Guido Veloce

How did we get like this?

Who's Afraid of a Little Socialism?


It’s amazing to me that folks fear Socialism. After all, our lives consist of the social and the personal. Why shouldn’t good governance include some percentage of support for laws benefiting all of us?

All I want to do is to convince you not to fear the coming injection of socialism that even the most conservative lawmakers see as necessary means of rebooting the economy after the disaster wrought by COVID-19.

I want to start with the bell curve. It’s a way of illustrating things that goes beyond the binary, i.e. unfettered free market is good | Socialism is bad.

But first, let’s deviate from politics—our polarization making what goes on in the White House a daunting prospect for a starting point—and instead go back to the period preceding the 2006 winter Olympics, where there was talk of a certain downhill skier who had tried to increase his performance by ingesting beer.

We were aghast. How could such a thing be sane! After all, Bode Miller should have known that alcohol increases reaction time!

The fact is, the consumption of alcohol is not an unusual practice in sports, alcohol being a way to reduce the anxiety before a performance.

To chart this behavior for an Olympic athlete we’ll make a graph that shows the range of emotions on the horizontal axis and the quality of the performance on the vertical one.

olympics performance bell curve
Olympics performance bell curve

First of all you’ll notice that there are two nasty points of lowest performance. On the extreme left, our favorite athlete might be passed out in drunkenness, certainly something the judges would score a zero on. On the right you’ll find our athlete so hyped up he can’t find the starting gate. That’s not good either.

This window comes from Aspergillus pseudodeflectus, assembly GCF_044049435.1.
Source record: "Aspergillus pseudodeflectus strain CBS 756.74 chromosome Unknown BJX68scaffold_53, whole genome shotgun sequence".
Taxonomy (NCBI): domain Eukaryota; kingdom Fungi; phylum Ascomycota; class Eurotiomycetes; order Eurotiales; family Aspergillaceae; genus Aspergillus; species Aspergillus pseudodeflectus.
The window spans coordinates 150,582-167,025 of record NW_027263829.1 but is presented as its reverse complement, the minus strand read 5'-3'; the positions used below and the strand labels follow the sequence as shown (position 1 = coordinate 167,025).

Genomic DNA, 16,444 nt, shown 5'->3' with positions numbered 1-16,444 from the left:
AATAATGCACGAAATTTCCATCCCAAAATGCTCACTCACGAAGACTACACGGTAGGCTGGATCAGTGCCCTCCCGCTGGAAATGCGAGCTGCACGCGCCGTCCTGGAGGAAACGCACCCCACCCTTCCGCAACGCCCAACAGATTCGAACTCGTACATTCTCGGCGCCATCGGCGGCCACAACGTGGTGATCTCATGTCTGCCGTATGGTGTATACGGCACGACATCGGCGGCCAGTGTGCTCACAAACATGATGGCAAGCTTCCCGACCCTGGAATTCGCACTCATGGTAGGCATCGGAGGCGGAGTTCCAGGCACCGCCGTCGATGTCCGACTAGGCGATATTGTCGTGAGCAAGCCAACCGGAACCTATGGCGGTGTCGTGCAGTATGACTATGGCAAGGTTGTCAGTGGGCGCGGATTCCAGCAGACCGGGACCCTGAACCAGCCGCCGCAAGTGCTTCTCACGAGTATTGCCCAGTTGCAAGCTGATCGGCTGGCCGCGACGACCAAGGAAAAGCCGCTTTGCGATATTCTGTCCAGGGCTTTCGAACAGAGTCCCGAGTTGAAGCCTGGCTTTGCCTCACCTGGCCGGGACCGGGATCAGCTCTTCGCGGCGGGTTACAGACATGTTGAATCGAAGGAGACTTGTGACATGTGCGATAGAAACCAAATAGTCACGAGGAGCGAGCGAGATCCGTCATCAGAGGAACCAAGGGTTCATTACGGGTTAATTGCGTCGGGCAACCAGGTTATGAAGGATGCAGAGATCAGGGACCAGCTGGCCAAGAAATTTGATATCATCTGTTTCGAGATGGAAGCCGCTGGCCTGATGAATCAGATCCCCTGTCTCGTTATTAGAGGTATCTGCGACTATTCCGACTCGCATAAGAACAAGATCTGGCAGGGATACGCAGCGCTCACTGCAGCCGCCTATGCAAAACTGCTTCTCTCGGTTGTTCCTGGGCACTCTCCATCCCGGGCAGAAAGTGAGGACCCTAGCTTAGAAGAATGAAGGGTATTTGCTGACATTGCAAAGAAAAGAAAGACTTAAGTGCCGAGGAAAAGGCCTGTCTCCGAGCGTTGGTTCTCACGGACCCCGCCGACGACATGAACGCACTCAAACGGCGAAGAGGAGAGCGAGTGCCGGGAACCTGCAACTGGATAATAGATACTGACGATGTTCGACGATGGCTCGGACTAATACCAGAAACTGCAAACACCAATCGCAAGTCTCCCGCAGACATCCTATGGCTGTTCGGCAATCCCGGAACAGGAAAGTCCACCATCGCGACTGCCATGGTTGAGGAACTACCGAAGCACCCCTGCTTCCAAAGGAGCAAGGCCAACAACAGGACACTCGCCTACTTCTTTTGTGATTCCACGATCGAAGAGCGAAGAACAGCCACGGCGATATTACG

Then, if you’re reading ahead on the graph you’ll notice that you can ignore the enter left half of it. After all, what Olympic athlete is unmotivated? Ever listen to those interviews they do before the skiers zip down the hill? “If I relax and perform like I trained, I’ll medal in this event”. Ever hear someone say “I dunno, I think I can win but who cares”? I didn’t think so. Nope, athletes see themselves on the right side of the curve, sometimes anxious that they’ll screw up.

And what’s the cure to push them up on the curve toward the gold? I bit of depressant will do nicely. Alcohol is a great one. It might keep you from reacting too quickly when you’re nervous over your performance. So you take a bit and try it out. So if you’re the black spot on our graph, you just need a tiny bit to get you going in the right direction.

So all’s well, right? Um, well, no. Being that a high percentage of people see the world in two point binary good/bad or in a slightly more sophisticated way as a linear function. So you take two ounces of beer and get your best time ever. Then you say to yourself, “self, If this made so much difference, I’mma gonna have the whole beer.” After all, if two ounces made you that much better, what can 12 do? Yahooooo!

But here’s the thing. This amount of beer takes you back down the other side of the curve. “Yep, there’s that big ol’ slalom acomin’ up and I’ll just slide gently into….OH SHIT!”

So that’s a bell curve and that’s the human foible that keeps alcohol from working its magic in sports.